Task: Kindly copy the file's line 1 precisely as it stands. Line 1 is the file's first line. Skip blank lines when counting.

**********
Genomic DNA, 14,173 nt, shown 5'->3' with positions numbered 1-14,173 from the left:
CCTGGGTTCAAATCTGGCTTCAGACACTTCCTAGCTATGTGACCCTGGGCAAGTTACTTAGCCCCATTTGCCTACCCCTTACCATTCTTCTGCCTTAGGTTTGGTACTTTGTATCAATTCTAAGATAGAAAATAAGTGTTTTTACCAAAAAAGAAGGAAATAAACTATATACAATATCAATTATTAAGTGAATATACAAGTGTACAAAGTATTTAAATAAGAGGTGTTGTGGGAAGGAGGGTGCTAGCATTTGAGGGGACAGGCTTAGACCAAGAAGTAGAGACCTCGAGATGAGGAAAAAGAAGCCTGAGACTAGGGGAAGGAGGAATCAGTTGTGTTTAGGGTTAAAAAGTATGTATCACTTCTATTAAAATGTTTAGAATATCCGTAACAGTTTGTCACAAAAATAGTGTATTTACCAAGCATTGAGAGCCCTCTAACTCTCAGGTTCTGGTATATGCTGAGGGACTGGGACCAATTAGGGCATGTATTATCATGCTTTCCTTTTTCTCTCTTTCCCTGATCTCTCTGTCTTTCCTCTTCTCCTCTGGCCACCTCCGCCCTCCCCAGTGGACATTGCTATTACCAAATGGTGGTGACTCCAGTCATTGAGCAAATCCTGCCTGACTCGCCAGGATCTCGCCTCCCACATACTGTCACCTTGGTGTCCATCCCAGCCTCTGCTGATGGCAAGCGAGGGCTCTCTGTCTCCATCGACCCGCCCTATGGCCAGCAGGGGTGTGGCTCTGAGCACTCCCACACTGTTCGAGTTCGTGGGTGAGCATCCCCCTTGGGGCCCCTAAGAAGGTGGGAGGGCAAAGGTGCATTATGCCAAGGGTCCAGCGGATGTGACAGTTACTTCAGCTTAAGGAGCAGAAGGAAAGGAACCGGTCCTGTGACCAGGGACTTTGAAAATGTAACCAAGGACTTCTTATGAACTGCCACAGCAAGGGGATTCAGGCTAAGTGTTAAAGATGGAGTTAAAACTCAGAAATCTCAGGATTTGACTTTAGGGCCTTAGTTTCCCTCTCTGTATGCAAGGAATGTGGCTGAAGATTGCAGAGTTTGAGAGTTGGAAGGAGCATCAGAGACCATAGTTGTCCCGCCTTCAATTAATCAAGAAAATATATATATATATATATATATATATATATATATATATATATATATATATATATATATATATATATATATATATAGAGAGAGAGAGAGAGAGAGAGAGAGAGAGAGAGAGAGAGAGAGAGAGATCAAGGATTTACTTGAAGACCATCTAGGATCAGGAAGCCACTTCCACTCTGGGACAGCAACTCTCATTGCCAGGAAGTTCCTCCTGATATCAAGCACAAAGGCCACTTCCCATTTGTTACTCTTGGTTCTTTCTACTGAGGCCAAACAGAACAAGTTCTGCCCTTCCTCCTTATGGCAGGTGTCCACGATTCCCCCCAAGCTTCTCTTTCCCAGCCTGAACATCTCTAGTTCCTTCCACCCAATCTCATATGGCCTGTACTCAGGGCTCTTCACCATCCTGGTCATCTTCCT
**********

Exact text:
Genomic DNA, 14,173 nt, shown 5'->3' with positions numbered 1-14,173 from the left: